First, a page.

The exact words for this 1950s classic novel of lesbian love are existential film noir. Therese Belivet, an aspiring set designer in New York City, encounters Carol Aird, a glamorous and married lesbian mother, in a department store during the Christmas season. A passionate bond, not consummated for some time because Carol wants to tease Therese for pleasure, develops between the two, quickly sparking the homophobic passions and jealousies of Aird's husband, Harge, and Therese's considerably more hapless and ineffectual (fortunately) boyfriend. In the final resort, Carol chooses Therese over her daughter--not consciously or because she abandons her daughter--but rather because she has been given an ultimatum to renounce Therese as well as her lesbianism and accept having very, very limited access to her daughter. If this is a "happy ending," it is a highly qualified one, but Carol and Therese are represented as capable, competent, engaging, and socially integrated individuals who intend to live together in New York City and shall likely succeed in their relationship.
ALincolnNut on LibraryThing More than 1 year ago
Working at a department store counter during the Christmas season rush, young Therese Belivet assists a well-dressed woman in purchasing a doll. Somehow intrigued, Therese sends the woman a greeting card as a lark. To her surprise, the woman responds with an invitation to lunch. From that chance meeting, a deep relationship grows between these two women unhappy with their lives.Written in the early 1950s, "The Price of Salt" was a scandalous book about a lesbian relationship between a young woman and a middle-aged wife and mother. Written by Patricia Highsmith, a prolific author whose most famous books, "Strangers on a Train" and "The Talented Mr. Ripley," have been made into movies, the daring novel is reputed to have inspired Vladimir Nabokov to write "Lolita."From the beginning, the romance between Therese and Carol is threatened by numerous obstacles. Aside from the age difference, Therese is stuck with a boyfriend she does not love, pursuing a career in theater design that has barely begun. Carol has a daughter upon whom she dotes, a husband she wishes to divorce, and protective best friend who fears the consequences of her desires. Even so, the two women quickly bond and embark on a lengthy road trip together.As with any relationship, there are hiccups along the way caused by misunderstandings and miscommunications. Quickly, though, the illicit nature of the relationship causes headaches for both women in their relationships with other people. Most obvious is how the romantic affair threatens Carol's relationship with her daughter she very much loves. Although told from the point of view of Therese, who is somewhat naïve, the story is deftly and subtly handled, filled with characters who are believable and whose reactions to the situation ring true. Elegantly written with a poetic melancholy, the book is filled with great sympathy for its main characters despite the steep obstacles their relationship faces. The combination is riveting, resulting in an emotional and suspenseful page-turner.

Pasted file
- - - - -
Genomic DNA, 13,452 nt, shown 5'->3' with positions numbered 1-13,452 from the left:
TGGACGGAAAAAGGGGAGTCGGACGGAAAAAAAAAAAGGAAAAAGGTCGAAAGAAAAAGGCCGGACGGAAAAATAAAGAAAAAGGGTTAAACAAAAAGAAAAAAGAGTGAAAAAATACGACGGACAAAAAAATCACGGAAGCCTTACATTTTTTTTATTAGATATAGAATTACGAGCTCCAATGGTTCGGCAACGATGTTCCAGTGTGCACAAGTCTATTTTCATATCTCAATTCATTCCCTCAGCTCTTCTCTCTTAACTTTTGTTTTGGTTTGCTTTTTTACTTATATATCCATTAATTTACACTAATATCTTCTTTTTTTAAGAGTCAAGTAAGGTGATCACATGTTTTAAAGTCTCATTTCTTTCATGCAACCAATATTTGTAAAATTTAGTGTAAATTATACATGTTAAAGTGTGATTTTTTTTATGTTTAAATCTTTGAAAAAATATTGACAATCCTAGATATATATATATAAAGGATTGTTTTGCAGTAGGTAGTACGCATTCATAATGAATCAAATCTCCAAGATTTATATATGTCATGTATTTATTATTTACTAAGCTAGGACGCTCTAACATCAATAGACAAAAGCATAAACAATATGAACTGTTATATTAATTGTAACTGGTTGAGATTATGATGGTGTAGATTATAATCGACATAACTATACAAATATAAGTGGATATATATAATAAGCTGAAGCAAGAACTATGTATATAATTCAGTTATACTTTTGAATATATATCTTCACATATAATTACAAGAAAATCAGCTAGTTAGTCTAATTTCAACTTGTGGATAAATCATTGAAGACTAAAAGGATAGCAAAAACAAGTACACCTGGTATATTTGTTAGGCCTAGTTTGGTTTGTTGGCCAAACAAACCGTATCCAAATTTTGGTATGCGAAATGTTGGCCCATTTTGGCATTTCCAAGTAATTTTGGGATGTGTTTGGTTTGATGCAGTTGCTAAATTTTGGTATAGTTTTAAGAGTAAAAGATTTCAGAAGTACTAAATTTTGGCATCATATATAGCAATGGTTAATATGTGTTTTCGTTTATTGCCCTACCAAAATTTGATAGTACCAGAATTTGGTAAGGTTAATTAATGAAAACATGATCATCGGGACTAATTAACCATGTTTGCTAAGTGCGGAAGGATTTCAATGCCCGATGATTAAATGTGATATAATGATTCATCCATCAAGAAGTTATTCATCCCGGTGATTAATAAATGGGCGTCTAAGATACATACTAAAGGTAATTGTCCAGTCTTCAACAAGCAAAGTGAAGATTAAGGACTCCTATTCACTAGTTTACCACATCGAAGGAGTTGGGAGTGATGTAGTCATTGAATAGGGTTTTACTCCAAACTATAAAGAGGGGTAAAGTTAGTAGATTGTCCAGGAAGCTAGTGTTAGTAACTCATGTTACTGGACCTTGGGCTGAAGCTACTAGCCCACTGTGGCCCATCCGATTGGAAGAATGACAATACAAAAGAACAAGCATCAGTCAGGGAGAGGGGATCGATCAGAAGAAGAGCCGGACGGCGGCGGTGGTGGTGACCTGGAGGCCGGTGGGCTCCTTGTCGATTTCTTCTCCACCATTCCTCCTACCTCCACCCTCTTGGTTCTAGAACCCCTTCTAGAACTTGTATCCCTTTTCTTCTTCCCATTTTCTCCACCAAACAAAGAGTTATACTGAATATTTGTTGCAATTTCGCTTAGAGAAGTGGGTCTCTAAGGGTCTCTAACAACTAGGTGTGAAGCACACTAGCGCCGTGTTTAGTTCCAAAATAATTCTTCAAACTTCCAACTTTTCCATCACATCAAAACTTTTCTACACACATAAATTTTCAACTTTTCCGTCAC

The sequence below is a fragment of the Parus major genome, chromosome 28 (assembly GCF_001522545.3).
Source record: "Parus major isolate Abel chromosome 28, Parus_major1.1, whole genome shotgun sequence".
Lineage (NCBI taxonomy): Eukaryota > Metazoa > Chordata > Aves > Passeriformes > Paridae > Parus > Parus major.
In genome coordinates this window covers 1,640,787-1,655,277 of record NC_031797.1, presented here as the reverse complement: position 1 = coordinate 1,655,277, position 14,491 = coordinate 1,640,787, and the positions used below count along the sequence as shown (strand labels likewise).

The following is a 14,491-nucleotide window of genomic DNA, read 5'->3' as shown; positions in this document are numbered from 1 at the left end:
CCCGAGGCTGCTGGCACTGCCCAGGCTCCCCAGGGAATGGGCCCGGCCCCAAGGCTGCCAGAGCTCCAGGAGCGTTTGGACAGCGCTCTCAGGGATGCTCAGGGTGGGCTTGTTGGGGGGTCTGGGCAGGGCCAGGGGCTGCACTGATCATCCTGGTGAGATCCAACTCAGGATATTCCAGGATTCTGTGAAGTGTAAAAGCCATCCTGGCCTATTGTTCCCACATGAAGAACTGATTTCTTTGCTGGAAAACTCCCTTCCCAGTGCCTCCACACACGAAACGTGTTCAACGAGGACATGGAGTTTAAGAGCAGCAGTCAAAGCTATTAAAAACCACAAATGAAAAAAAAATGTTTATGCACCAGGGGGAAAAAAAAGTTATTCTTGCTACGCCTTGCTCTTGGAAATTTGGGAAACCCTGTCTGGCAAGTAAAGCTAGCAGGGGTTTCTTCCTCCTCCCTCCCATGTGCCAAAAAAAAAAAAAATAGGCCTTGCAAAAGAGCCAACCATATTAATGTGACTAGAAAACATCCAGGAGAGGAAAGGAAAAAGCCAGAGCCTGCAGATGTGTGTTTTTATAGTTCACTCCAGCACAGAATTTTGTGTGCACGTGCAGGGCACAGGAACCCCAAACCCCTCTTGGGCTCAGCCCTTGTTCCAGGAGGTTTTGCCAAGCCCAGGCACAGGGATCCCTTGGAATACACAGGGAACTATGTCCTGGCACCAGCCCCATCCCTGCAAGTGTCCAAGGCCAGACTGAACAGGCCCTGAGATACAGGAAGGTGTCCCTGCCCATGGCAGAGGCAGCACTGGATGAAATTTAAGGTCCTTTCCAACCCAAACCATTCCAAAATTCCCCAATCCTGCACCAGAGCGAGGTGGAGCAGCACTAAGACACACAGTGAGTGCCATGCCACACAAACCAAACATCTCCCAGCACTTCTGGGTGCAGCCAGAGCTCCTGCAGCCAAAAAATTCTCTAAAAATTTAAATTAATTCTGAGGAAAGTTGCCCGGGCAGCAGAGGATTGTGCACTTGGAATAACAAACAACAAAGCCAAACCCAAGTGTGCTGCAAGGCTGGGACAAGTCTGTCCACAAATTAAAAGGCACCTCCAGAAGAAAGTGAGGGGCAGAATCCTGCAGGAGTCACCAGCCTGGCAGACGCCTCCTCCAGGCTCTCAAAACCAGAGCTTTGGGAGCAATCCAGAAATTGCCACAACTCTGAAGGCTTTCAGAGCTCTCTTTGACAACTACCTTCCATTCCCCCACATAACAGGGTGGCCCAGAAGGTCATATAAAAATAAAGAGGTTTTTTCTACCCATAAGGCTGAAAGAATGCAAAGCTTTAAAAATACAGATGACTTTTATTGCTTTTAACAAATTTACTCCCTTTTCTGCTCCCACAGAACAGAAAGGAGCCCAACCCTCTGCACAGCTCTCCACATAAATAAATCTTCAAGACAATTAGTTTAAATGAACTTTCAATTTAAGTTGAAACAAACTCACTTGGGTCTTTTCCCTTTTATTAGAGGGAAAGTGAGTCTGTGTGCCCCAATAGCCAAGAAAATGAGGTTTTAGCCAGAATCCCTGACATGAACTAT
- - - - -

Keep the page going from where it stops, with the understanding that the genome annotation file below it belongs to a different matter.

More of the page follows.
bobbieharv on LibraryThing More than 1 year ago
An early non-crime novel about a lesbian affair that she originally wrote under a pseudonym. It says it inspired Lolita, but it was a lot less well-written. Somehow I never really engaged with either character.
ConnieJo on LibraryThing More than 1 year ago